Microorganisms are capable of surviving and reproducing in various environments. Many of these environments produce stresses such as nutrient limitation, acid/base, thermal stress, oxidation, desiccation and exposure to bile salts and antimicrobial peptides, which affect the reaction kinetics and the performance of the organism under these conditions. For example, bacteria living in the alimentary canal must be able to sense and respond according to changes in pH and bile salts that they encounter in their environment. To survive, microorganisms have evolved both physiological and genetic mechanisms to tolerate extreme conditions. The production of specific key sets of proteins, maintaining pH homeostasis plus other passive and active mechanisms act as survival strategies.
Key words: stress responses, survival strategies, and unfavorable environmental conditions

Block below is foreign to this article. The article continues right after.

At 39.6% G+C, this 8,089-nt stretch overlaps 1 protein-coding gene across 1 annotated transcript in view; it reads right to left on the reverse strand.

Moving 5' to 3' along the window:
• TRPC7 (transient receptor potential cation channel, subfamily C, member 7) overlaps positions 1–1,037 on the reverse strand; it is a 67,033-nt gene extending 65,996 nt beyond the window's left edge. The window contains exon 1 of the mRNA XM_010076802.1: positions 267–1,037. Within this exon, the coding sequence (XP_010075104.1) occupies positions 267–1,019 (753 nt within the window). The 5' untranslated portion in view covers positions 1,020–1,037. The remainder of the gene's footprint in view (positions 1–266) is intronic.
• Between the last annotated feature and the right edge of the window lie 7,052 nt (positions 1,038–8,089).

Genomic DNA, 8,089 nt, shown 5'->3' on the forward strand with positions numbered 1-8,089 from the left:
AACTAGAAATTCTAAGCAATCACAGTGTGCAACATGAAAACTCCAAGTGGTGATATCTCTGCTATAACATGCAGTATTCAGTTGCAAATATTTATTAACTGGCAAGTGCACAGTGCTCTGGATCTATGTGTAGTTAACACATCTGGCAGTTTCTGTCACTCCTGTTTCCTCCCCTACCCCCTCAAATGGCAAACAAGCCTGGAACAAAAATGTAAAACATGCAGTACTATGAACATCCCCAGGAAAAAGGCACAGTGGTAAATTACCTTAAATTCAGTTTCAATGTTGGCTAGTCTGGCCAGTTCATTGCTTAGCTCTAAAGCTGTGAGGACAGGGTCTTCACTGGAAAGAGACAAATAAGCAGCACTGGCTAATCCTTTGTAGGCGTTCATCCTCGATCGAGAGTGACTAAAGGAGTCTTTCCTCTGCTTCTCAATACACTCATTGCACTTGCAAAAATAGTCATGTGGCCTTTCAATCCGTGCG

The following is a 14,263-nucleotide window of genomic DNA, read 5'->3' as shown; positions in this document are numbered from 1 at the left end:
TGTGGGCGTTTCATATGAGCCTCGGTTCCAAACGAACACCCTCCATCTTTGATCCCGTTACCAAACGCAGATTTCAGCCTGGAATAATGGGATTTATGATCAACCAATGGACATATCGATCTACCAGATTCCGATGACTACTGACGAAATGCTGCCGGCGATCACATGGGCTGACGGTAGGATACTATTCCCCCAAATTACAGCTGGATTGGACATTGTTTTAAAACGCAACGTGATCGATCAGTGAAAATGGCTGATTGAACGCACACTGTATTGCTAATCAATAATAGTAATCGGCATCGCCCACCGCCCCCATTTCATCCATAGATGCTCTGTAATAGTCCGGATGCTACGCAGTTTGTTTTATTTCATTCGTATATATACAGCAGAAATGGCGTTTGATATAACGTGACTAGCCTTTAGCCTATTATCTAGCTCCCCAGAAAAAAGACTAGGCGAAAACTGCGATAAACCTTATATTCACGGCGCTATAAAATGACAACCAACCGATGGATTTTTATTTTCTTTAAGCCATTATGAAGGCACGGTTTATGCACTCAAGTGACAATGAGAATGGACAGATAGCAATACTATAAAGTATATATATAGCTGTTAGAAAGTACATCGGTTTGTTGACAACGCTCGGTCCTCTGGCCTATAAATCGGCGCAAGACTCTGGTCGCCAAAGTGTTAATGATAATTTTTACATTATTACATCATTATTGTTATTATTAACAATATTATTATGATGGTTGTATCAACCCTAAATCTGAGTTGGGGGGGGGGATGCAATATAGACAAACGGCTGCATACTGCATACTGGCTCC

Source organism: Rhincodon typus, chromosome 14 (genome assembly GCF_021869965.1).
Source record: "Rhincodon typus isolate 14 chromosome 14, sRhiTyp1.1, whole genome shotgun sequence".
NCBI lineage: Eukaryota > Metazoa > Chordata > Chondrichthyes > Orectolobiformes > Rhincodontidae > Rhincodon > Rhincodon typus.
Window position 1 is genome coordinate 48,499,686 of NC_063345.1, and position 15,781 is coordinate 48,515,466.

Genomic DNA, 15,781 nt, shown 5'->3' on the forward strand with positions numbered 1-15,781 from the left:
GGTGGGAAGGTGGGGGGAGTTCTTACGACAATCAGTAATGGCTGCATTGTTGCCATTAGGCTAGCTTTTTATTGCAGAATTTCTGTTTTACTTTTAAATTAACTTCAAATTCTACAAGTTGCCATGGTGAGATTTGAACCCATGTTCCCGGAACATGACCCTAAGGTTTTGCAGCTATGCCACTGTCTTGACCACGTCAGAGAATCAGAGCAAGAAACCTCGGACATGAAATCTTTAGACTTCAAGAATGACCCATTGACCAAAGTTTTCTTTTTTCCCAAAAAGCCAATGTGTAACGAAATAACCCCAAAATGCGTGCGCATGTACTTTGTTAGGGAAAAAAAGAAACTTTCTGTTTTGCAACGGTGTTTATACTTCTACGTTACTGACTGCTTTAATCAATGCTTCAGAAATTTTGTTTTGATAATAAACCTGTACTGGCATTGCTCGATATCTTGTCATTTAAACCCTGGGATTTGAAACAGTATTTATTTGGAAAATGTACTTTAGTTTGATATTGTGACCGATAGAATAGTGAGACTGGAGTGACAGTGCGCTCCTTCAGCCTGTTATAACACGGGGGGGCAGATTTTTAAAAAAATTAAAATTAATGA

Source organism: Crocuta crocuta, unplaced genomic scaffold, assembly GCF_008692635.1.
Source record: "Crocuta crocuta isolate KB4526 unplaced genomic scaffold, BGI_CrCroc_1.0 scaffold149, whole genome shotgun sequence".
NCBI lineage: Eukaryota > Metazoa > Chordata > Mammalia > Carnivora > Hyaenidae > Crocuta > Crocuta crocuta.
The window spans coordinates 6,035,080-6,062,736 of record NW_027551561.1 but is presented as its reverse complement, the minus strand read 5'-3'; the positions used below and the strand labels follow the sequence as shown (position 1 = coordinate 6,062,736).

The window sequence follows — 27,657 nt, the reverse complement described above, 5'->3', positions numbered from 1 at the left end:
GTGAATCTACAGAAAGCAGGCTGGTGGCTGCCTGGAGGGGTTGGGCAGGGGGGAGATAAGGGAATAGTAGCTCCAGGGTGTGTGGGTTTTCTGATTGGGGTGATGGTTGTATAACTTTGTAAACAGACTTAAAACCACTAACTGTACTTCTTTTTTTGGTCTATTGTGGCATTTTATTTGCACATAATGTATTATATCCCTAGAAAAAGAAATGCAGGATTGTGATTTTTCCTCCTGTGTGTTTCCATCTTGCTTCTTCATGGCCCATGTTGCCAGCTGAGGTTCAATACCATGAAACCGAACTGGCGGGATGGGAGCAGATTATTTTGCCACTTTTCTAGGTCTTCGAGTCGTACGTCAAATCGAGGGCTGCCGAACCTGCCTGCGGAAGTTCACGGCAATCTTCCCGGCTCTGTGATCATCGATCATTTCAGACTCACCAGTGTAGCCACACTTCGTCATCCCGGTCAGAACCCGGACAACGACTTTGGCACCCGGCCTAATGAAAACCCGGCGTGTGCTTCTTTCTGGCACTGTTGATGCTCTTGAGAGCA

Microorganisms used in research laboratories and various industries such as food and fermentation technologies are supplied with plenty of nutrients and grown at optimal temperature, pH, oxygen levels and solute concentrations. However in the various natural ecosystems, conditions that allow maximum growth are few and most organisms live in a constant state of stress. Moreover, the extent of the change in the various environmental parameters will determine whether the organism continues to grow, is killed, or survives in a state of dormancy. In order to survive potentially lethal changes, organisms must be able to percept every particular stimuli and induce the appropriate response against the vast array of stresses. Responses to these conditions not only have an impact on growth and survival but also influence the degree of virulence of certain pathogens and their ability to resist antimicrobial drugs.